Pericholangitis Medication

Updated: Jun 22, 2016
  • Author: Robert P Myers, MD, FRCPC; Chief Editor: BS Anand, MD  more...
  • Print

Medication Summary

The goals of pharmacotherapy are to reduce morbidity and prevent complications. However, no effective medical treatment exists for pericholangitis.


Gallstone Solubilizing Agents

Class Summary

Although not a proven effective treatment for pericholangitis, the gallstone dissolution agent ursodeoxycholic acid (UDCA) might have a role to play in the management of this disorder.

Ursodiol (Actigall, Urso)

UDCA (ursodiol), a naturally occurring hydrophilic bile acid, is an effective therapy for primary biliary cirrhosis (PBC), another chronic cholestatic liver disease. Several large trials have shown improvements in liver biochemistry and reductions in mortality and need for liver transplantation in patients with PBC.

Although UDCA's exact mechanism of action is unknown, the beneficial effect probably is related to its ability to reduce the concentration of hydrophobic bile acids in the bile acid pool. These bile acids have detergent actions on cholangiocellular and hepatocellular membranes, which likely contribute to hepatotoxicity in this disorder.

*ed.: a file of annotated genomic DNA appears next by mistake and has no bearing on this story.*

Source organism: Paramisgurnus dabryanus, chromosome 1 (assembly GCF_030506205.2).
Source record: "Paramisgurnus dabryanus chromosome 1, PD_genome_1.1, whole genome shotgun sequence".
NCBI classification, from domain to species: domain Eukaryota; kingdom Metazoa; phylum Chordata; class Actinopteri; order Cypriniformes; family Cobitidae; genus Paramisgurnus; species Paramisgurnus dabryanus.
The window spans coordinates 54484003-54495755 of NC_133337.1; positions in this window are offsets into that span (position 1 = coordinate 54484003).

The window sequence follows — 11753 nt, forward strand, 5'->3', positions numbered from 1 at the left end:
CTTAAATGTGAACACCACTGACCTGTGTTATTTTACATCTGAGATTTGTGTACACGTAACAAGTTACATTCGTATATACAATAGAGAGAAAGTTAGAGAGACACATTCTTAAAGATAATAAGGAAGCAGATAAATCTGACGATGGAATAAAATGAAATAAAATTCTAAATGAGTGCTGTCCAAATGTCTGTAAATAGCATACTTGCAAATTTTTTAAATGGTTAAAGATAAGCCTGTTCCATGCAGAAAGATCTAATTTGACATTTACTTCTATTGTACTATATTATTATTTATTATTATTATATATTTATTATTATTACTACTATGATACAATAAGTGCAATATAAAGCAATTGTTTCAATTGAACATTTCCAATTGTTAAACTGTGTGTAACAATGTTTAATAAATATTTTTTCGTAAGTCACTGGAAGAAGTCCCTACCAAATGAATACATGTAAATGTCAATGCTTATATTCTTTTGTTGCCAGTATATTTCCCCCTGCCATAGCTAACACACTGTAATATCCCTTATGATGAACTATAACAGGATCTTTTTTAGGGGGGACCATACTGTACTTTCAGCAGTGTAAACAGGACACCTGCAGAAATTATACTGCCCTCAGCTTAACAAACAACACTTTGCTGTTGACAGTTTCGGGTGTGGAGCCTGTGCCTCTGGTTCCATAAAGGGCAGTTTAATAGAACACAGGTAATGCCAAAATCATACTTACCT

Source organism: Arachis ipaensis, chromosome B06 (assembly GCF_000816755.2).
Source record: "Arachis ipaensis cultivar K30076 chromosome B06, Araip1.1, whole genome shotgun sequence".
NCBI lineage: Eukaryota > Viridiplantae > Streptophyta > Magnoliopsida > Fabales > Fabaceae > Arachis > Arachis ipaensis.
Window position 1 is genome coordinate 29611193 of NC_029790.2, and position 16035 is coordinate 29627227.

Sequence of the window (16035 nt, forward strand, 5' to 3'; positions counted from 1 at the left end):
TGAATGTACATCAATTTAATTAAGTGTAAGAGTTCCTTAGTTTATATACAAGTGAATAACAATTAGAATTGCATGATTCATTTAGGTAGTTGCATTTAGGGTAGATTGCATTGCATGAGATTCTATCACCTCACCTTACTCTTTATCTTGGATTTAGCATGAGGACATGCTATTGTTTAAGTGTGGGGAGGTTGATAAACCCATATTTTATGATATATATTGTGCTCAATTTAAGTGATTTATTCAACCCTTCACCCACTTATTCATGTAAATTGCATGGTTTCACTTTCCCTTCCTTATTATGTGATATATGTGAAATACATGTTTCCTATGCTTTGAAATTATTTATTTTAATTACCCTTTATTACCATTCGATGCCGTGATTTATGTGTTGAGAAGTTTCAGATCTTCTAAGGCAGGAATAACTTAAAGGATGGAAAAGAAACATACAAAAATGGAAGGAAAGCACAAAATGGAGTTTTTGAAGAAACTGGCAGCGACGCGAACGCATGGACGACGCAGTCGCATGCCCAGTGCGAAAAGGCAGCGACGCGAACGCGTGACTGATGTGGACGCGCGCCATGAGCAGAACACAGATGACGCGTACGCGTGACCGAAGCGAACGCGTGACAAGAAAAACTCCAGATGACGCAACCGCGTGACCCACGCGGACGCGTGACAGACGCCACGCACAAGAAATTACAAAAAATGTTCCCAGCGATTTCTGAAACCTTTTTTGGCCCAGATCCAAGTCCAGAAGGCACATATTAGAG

The evidence for UDCA's potential role in treating primary sclerosing cholangitis (PSC) is less convincing. The largest trial of UDCA for PSC to date randomly assigned 105 patients at the Mayo Clinic to receive either UDCA 13-15 mg/kg/day or placebo. Because the inclusion criteria of this trial required cholangiographic evidence of PSC, the results are not directly applicable to patients with pericholangitis.

Despite biochemical improvement in some patients treated with UDCA, there was no significant difference in clinical outcomes after follow-up periods as long as 6 years. Despite the lack of long-term benefit observed in this study, many continue to prescribe UDCA to patients with PSC because of the improvements in liver biochemistry that it brings about. The role of higher doses of UDCA (as high as 30 mg/kg/day) is currently being evaluated in large controlled trials.